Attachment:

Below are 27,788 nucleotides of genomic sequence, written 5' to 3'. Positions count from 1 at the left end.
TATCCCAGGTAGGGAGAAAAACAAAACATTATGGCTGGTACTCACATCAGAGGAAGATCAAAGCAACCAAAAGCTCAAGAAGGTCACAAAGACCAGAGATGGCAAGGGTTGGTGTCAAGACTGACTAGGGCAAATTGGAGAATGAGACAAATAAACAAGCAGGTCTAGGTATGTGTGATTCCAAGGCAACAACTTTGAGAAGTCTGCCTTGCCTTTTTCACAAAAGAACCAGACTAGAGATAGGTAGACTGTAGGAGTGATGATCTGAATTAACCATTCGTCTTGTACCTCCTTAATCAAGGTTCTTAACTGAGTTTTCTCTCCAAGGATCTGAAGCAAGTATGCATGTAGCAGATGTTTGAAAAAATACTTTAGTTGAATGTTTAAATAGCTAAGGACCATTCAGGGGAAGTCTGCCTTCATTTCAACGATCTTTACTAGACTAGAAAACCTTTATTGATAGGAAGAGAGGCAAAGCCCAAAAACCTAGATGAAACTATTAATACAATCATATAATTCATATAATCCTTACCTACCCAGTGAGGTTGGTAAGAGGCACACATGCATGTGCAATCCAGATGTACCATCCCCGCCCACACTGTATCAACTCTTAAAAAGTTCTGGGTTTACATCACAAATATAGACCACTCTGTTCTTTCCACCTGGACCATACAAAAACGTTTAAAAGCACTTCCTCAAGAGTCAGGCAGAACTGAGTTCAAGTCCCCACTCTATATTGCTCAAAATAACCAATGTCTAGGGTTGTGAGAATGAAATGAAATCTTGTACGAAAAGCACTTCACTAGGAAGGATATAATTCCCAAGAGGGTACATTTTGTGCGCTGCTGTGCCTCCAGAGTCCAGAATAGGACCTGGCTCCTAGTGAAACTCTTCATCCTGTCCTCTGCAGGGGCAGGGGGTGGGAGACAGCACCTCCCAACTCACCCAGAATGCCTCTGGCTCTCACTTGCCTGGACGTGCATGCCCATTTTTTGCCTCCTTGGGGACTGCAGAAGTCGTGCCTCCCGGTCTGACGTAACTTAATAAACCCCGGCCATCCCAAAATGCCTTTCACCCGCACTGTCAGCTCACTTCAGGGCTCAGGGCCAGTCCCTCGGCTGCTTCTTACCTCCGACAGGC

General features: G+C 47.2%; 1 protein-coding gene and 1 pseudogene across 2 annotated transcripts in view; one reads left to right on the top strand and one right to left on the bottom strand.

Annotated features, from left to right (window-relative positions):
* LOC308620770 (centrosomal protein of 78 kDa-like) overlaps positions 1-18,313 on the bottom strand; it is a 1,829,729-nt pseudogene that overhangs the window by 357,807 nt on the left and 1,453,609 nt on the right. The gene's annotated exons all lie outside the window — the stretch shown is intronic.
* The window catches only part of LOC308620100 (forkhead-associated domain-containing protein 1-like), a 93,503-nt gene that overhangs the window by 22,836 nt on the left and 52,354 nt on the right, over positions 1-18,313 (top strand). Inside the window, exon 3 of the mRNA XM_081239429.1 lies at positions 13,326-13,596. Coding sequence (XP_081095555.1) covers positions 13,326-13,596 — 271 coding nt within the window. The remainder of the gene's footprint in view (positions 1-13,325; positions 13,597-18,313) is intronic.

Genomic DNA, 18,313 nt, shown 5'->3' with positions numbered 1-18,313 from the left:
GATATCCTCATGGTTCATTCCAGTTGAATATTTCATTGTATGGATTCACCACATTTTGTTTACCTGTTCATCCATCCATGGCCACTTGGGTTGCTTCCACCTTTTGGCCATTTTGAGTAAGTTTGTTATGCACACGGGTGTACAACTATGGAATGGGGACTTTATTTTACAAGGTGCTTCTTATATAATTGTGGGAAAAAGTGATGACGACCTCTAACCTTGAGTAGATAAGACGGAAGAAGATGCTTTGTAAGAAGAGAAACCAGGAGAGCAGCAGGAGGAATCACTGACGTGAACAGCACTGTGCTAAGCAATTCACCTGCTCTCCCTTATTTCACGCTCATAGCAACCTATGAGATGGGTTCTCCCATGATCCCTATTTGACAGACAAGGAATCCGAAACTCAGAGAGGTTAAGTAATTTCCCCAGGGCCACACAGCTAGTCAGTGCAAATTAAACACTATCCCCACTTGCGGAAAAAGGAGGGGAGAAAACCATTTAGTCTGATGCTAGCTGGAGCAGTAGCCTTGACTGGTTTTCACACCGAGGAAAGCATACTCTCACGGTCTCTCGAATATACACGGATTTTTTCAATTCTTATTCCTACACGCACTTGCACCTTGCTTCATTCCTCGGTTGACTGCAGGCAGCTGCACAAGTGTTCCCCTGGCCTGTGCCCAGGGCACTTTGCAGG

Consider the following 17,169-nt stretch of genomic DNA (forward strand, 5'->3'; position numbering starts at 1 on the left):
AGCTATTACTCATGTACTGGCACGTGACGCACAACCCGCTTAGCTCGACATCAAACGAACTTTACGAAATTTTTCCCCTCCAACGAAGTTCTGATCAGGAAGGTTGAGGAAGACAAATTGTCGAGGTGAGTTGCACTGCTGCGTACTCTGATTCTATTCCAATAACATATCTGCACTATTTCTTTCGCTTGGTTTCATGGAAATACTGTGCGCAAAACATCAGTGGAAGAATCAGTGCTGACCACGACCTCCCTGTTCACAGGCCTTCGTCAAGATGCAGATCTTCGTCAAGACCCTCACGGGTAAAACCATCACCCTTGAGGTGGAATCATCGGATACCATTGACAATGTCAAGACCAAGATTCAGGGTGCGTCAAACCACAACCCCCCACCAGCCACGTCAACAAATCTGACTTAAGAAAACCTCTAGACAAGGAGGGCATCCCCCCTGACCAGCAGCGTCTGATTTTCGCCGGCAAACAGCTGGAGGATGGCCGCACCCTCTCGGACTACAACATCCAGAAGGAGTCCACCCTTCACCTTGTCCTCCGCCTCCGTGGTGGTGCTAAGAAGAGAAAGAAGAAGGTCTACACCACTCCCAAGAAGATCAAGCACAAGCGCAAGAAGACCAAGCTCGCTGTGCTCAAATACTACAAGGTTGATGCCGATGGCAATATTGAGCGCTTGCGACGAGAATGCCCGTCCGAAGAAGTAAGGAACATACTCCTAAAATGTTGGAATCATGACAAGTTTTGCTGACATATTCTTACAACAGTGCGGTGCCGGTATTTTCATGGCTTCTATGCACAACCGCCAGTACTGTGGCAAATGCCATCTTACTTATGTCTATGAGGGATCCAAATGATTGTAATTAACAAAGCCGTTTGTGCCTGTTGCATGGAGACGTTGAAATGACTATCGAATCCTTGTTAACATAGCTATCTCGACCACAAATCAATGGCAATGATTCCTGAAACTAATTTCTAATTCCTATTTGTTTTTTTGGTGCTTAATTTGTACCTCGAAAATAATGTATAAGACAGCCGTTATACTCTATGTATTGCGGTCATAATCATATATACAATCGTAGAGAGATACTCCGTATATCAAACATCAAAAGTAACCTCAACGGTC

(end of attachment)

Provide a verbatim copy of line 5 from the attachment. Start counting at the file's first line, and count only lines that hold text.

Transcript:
* LOC308620770 (centrosomal protein of 78 kDa-like) overlaps positions 1-18,313 on the bottom strand; it is a 1,829,729-nt pseudogene that overhangs the window by 357,807 nt on the left and 1,453,609 nt on the right. The gene's annotated exons all lie outside the window — the stretch shown is intronic.